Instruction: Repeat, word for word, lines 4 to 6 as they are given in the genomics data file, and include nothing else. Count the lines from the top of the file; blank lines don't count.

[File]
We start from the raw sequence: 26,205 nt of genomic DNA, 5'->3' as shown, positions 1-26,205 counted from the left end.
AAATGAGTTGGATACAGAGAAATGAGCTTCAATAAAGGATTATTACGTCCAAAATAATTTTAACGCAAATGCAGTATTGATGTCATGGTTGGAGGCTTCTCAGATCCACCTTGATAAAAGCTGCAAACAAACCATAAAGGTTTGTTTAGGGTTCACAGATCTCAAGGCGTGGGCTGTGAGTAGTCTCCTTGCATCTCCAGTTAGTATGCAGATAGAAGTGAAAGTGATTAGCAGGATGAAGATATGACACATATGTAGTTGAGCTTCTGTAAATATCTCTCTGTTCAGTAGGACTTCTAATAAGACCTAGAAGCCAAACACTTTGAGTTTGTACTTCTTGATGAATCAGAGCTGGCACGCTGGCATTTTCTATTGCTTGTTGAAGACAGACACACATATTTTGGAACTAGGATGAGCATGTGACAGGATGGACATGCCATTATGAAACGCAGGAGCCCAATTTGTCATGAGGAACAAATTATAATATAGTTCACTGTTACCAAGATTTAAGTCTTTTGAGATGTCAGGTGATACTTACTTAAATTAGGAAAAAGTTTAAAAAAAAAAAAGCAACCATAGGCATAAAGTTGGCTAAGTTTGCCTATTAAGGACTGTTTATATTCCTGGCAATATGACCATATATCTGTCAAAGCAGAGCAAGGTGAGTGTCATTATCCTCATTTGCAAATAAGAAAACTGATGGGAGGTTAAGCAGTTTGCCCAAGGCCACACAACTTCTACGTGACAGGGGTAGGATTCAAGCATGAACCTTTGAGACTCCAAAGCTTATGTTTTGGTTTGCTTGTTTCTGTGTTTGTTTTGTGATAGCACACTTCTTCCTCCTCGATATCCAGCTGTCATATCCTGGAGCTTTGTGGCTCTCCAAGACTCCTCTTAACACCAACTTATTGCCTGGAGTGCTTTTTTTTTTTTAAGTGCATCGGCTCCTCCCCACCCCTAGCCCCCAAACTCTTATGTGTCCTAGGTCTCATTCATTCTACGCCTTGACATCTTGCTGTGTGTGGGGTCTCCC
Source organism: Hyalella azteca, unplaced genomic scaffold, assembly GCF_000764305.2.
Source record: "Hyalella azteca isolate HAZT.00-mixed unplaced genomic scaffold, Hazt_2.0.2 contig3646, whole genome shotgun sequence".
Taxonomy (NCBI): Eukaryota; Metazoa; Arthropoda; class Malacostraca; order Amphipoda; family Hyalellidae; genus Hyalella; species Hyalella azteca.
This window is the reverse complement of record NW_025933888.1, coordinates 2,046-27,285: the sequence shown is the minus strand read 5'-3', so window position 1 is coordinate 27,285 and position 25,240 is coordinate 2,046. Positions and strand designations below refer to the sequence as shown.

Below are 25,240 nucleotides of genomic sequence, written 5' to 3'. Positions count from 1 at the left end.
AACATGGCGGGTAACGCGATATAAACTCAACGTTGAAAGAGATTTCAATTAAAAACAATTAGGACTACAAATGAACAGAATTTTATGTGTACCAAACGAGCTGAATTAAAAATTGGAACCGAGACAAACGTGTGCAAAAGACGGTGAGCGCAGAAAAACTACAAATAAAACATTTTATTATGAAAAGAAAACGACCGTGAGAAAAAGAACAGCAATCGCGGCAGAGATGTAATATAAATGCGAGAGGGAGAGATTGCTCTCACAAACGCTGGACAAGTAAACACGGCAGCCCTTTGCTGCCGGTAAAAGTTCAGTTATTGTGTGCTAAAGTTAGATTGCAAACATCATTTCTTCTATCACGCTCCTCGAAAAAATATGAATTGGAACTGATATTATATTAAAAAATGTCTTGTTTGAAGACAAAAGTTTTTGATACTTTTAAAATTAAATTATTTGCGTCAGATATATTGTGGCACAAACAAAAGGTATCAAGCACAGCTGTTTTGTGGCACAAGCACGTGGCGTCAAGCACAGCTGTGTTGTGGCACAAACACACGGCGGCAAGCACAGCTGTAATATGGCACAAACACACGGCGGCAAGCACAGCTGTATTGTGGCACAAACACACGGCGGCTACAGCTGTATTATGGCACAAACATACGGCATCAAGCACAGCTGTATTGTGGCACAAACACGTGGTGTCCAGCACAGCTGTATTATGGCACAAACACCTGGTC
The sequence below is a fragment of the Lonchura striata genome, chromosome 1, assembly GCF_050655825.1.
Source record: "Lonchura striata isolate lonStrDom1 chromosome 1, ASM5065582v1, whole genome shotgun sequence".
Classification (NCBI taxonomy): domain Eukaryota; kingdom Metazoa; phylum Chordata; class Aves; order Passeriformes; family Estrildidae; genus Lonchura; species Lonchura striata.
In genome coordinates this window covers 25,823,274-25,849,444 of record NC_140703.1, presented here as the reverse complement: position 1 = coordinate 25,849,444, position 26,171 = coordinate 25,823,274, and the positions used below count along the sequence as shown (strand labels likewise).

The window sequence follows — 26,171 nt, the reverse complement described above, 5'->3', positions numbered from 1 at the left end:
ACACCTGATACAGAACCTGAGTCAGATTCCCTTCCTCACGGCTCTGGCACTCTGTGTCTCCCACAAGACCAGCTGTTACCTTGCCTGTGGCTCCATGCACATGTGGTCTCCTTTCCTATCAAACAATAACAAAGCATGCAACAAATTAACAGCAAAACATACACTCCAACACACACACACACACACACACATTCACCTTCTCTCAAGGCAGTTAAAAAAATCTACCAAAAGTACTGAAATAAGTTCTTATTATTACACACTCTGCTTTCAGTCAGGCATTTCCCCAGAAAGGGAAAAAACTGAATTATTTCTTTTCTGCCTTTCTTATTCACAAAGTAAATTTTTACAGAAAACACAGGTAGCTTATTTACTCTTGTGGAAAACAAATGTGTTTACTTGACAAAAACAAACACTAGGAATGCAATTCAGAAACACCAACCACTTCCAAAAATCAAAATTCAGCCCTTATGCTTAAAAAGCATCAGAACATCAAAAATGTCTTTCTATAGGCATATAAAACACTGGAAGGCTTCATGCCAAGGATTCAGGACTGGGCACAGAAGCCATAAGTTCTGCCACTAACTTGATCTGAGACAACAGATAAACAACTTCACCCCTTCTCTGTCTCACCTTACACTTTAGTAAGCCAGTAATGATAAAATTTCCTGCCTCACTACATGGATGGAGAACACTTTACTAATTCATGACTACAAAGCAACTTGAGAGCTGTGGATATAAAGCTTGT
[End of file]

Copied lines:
Source record: "Hyalella azteca isolate HAZT.00-mixed unplaced genomic scaffold, Hazt_2.0.2 contig3646, whole genome shotgun sequence".
Taxonomy (NCBI): Eukaryota; Metazoa; Arthropoda; class Malacostraca; order Amphipoda; family Hyalellidae; genus Hyalella; species Hyalella azteca.
This window is the reverse complement of record NW_025933888.1, coordinates 2,046-27,285: the sequence shown is the minus strand read 5'-3', so window position 1 is coordinate 27,285 and position 25,240 is coordinate 2,046. Positions and strand designations below refer to the sequence as shown.